Tail biting in pigs

improving pig welfare

Pigs are naturally curious animals that tend to use their mouths to explore their environment and objects of interest. While this behaviour is harmless if managed properly, it can manifest into the behavioural problem of tail biting. If a pig draws blood while tail biting, the natural attraction of pigs to the smell and taste of blood can result in a chain reaction among the animals in the group and, consequently, tail biting can spread. Tail biting can be sporadic or chronic and is a behavioural problem most commonly found in growing pigs. It can result in substantial economic losses due to medical treatment expenses,
secondary infections, loss in weight gain, carcass condemnations, and the death of pigs.

Tail biting triggers

While natural behaviour is a contributor, tail biting can also be triggered by numerous environmental, management, or nutritional factors, including the following:

Temperature: Pigs are extremely sensitive to heat stress as they are unable to perspire. Tail biting can be triggered by heat-stressed pigs and is more commonly found during frequent daily temperature variations rather than during consistent temperatures outside the pigs’ thermoneutral zone.

Ventilation: Good air flow and quality are important to keep pigs free from stress. Increased humidity and drafts from incorrect ventilation increase the occurrence of tail biting.

Lighting: Lights that are too dim or too bright, or pigs that are subjected to less than six hours of darkness per day leads to aggression and tail biting.

Stocking density: When pigs have to compete for feed and drinking space, it can result in aggression and fighting and, consequently, increased tail- and ear-biting. Mixing pigs with poor body weight uniformity within the group may also increase the occurrence of tail biting.

Nutrition: When pigs are challenged by a feed shortage, abrupt changes in diet, or inadequate access to quality water and feed, they are more prone to tail biting. Feed quality concerns that may contribute to tail biting include inadequate salt and mineral levels, the presence of mycotoxins, or nutrient deficiencies in the diet.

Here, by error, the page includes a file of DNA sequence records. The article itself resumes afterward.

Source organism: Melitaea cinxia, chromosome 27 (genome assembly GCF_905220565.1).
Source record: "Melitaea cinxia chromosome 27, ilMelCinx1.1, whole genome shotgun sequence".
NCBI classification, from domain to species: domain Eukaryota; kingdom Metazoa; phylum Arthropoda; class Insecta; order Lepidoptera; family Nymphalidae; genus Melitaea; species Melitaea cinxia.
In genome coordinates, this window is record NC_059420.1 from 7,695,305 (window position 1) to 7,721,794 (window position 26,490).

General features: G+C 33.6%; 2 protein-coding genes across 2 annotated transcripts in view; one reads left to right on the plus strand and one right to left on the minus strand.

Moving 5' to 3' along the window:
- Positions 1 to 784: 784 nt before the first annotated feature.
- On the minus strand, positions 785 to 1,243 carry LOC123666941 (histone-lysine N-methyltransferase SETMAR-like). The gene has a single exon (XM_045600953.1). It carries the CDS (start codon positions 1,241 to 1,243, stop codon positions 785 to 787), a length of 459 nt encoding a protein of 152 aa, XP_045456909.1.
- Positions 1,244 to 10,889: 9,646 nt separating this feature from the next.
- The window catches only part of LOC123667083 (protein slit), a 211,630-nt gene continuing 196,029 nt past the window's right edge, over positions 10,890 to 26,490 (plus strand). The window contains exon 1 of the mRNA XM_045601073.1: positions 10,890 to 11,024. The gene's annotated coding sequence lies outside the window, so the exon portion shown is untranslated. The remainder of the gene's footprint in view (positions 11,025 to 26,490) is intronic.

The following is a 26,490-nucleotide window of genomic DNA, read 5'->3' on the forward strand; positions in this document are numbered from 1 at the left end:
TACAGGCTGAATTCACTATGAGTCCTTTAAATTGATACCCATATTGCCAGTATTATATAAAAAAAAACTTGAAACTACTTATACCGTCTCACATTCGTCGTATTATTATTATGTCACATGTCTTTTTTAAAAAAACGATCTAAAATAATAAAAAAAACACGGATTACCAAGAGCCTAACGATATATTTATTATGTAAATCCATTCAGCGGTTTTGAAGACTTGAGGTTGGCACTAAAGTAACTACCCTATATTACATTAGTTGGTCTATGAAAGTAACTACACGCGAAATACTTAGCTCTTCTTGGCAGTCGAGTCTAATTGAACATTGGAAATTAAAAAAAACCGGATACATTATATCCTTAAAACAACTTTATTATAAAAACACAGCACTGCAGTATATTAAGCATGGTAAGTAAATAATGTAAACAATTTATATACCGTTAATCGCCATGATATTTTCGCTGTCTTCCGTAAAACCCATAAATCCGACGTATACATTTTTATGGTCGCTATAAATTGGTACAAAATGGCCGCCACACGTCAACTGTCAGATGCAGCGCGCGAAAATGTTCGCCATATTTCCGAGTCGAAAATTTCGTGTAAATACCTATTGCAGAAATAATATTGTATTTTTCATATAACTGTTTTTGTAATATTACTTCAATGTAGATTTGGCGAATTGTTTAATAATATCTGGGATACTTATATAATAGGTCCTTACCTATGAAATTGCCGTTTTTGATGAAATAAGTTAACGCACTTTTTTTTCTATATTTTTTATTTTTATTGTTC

Tail length: Pigs that have not been tail docked are more susceptible to tail biting, while also encouraging the behaviour to manifest. Tail docking to the correct tail length is a successful preventative

Prevention and treatment

With tail biting recognised as a global welfare concern for commercial pig production, prevention and fast intervention are seen to be crucial.

Rooting material: Providing pigs with alternative objects to chew on and play with has proven to be a successful intervention strategy, relying on the naturally curious behaviour of pigs as a distraction. Examples of rooting material include chains, lick blocks, ropes, garden hoses, tyres, and swinging water drinkers. The choice of rooting material is dependent on how well the pigs respond to it, and the object(s) must be able to withstand frequent use, remain relatively clean, and be available to all pigs in the pen.

Proper tail docking: Ensure pigs have a uniform and correct tail length.

Isolation: Inspect pigs a minimum of twice daily to intervene and treat affected pigs timeously. Move the pigs that are biting tails to a separate pen to prevent the behaviour from spreading. It is not always the larger, more aggressive pigs that are the tail-biters. Injured pigs should be moved to a hospital pen and treated.

Feed: Ensure the provision of a constant, reliable, and well-balanced feed supply that meets the recommendations of the pig breeding company at all times. Meadow Feeds has a wide variety of high-quality pig feed products. Each batch of feed is measured to ensure that the most stringent quality standards are consistently met.

Minimising economic losses and improving pig welfare by efficiently preventing, managing, and treating tail biting is key to a successful and profitable pig farming enterprise.

For more information, contact Retha at Retha.gericke@meadownatal.co.za
References available upon request

Retha Gericke